“I suppose I should return home.” The she-elf answered. “It is my duty to stay by my father’s side and prepare to take his place.”
“It could be hundreds of years before you have to take over for him.” Meredith pointed out. “In the meantime, you should be able to live your life however you want.”
“You are, indeed, optimistic.” Valda informed her. “However, I can’t stray far from my people without a good reason. For now, I am assisting the guardian and there is no immediate threat to the Fire Woods, so it is fine for me to travel, but, if something were to happen to my father, I would need to return home as quickly as possible. It wouldn’t do for me to stay gone and leave the forest unguarded.”
“I’m sure your people could get by without you for a while if it came to that.” Meredith argued. “The elves are very wise, after all.”
Valda shook her head. “There are ancient spells on that forest tied to my bloodline. That’s why it’s difficult for dark creatures to enter. If my father passes and I am not there to take his place, the whole forest would be at risk.”
Meredith took a moment to process that information. “I guess you really don’t have much of a choice, then.” She frowned. “That kind of sucks.”
“It is how it must be.” Valda replied, calmly. “I am destined to rule from birth.”
Meredith shrugged, though it couldn’t be seen in the stifling darkness. “It still sucks.”
“There is no point in dwelling on such thoughts. I cannot rule while feeling sorry for myself. Besides, my lot is not so bad. I am destined to live among the wood elves and even rule over them. Most people in my position would be happy.” Valda pointed out.
Meredith considered the point. “Well, why aren’t you, then?”
“I do not wish to discuss my feelings with a human.” Valda told her.
“Fine.” Meredith sighed, realizing the conversation wasn’t going to go much farther.
“What is your favorite thing about Dunya?” Valda asked, thinking she may as well pick a new topic.
Meredith thought about it for a few minutes. “I guess the music. Don’t get me wrong. The music here is beautiful. It’s just that Dunyan music tends to speak more to the individual and we can be almost constantly surrounded by it. It seems that we only hear music at parties and such around here.”
“Music is not the easiest thing to produce.” Valda said. “Do your people carry around instruments all the time?”
“Not exactly, but we have…devices that can produce the music. Some of them are very small.” Meredith had trouble figuring out the best way to describe stereos and mp3 players.
Valda did her best to imagine what it would be like to carry music around with you. “That sounds interesting.”
Meredith nodded. “This world seems so quiet without it.”
“Would you sing me a song from your world?” Valda asked. “You’ve made me curious to hear one.”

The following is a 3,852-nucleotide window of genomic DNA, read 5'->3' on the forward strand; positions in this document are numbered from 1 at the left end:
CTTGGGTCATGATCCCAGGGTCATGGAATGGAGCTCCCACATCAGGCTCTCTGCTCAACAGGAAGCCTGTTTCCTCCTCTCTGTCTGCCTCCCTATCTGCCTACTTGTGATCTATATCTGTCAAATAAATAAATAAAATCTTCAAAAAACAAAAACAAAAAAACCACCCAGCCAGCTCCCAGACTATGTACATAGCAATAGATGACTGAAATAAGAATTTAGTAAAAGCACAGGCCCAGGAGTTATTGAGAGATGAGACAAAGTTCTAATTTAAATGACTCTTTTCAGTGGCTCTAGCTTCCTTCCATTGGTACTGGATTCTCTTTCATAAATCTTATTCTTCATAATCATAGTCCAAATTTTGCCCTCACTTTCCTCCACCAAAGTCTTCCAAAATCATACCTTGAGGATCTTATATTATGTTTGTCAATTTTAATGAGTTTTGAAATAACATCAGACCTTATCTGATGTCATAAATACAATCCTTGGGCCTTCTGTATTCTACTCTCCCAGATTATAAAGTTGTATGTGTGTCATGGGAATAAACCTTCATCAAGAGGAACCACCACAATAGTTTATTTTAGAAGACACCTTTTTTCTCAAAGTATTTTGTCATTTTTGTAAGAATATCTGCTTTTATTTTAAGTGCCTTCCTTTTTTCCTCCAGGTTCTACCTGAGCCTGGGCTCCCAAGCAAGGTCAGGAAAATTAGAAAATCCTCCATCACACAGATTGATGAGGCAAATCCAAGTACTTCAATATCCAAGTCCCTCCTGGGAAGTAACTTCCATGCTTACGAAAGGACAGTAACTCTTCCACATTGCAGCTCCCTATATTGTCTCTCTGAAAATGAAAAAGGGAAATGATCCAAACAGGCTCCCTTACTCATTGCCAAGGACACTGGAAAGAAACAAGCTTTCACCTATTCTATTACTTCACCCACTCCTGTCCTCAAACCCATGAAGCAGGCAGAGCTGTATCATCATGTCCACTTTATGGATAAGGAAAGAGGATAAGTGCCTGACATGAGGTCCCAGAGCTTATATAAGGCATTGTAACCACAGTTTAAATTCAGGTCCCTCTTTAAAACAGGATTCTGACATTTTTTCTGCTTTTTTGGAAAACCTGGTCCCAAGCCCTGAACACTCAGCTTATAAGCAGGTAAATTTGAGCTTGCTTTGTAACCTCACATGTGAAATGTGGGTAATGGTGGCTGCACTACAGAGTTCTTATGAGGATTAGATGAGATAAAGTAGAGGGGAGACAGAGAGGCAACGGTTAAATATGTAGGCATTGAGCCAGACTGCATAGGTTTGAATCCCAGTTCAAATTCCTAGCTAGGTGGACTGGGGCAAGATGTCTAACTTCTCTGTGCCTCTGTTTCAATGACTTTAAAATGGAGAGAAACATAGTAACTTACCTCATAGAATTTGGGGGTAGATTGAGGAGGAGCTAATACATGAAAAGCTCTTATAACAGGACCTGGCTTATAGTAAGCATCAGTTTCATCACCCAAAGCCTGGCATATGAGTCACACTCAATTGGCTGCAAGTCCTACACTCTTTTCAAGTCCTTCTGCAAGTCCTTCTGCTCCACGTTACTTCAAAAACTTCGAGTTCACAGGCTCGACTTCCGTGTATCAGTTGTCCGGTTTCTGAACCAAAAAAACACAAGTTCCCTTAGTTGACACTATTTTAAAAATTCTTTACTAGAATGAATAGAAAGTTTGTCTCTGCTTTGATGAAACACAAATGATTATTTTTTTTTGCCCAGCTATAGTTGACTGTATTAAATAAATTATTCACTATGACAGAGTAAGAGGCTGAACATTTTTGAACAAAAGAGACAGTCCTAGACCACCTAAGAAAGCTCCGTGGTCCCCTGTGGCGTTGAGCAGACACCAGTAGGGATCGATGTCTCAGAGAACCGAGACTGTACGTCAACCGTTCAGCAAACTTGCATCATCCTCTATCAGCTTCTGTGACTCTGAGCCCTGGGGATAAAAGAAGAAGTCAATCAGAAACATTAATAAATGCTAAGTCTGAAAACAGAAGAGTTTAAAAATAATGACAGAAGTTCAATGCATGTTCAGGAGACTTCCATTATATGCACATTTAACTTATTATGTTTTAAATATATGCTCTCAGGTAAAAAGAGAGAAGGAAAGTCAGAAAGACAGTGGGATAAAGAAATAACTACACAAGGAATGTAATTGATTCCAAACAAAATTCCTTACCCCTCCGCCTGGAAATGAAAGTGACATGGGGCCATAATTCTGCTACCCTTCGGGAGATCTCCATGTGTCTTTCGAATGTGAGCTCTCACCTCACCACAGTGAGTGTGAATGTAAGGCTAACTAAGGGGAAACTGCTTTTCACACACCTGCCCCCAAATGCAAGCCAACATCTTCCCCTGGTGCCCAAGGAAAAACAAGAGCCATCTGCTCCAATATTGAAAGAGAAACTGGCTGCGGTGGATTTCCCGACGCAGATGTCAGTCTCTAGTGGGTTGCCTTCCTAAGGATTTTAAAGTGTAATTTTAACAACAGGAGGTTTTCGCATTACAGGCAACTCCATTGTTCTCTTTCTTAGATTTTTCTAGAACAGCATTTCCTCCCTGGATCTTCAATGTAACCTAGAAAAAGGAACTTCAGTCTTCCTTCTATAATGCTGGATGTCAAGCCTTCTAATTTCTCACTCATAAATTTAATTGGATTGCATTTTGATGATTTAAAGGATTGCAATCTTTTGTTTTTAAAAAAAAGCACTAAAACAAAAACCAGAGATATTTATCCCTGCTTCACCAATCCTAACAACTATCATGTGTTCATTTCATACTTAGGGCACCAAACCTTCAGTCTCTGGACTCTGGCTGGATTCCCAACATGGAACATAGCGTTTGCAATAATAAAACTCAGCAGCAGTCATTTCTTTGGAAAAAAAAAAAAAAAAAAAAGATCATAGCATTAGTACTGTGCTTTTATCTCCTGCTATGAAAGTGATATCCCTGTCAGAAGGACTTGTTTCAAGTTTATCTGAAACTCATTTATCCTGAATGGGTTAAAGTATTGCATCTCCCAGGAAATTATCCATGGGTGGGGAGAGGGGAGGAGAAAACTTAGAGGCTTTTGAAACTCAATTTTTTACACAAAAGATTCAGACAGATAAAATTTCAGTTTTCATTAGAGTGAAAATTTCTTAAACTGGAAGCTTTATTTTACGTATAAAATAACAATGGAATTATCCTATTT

“I’m not much of a singer.” Meredith told her, embarrassed by the thought of having someone hear her sing.
“That doesn’t matter much.” The she-elf assured her. “I’d just like to hear what your music sounds like. It would be something to pass the time. Even a verse would be interesting.”
Meredith hesitated, deciding she could probably handle one verse. She tried to think of a good song to sing, but only one came to mind. She took a breath and starting singing softly.
“If I die young, bury me in satin
Lay me down on a bed of roses
Sink me in a river at dawn
Send me away with the words of a love song.”
Valda stared at her for a moment, although she couldn’t be seen. “Your people think of very sad things.”
Meredith shrugged. “Well, it’s always possible, especially in Mirra.”
The she-elf nodded to herself. “At any rate, you shouldn’t be embarrassed about your voice. It’s perfectly nice.”
“Thanks.” Meredith blushed a little. “I’ll have to make you repay the favor sometime.”
“I dislike singing. Music is all well and good, but I have no desire to make it.” Valda replied. “I never took much interest in creating any form of art, I suppose.”
“Your sword fighting is like a performance, though.” Meredith pointed out. “It’s a lot like dancing with the way you move.”
“When I am in a real battle, it seems less artistic.” Valda informed her. “When I am covered in the blood of my enemies and my blade is thrust into one, it will not seem like I am dancing.”
“You don’t have to be so morbid.” Meredith didn’t like the visions being produced by the words. She knew battle might be unavoidable, but that didn’t mean she wanted to talk about it.
“It is not morbidity, but truth.” Valda argued.
“Well, it’s not a truth I need to hear in the middle of the night in a haunted forest.” Meredith commented, gazing into the black night.
“Very well.” There was another long silence as neither girl could think of anything else to say. Eventually, Jake and Kaelen relieved them, solving the problem.
Jake realized this was a rare opportunity for him. He had been curious about the dark elf since they met, but there wasn’t much of a chance to ask him questions. They had never really been alone together and Kaelen wasn’t a big talker. Jake decided this was his best chance to satisfy his curiosity. The only problem was that he didn’t know how to start the conversation. Eventually, he cleared his throat nervously, deciding to attempt small talk. “So how about that weather?”
There was a brief pause before Kaelen spoke. “I’m sorry?”
“The weather.” Jake frowned, thinking that Mirran weather didn’t change much and was even less interesting than Dunyan weather. “It’s nice…all the time. It’s warm during the day, the nights aren’t too cold and there’s no rain…”
“Rain?” Kaelen asked.
“It’s when water falls from the sky.” Jake realized they probably didn’t have rain in Mirra and the conversation wasn’t going very well.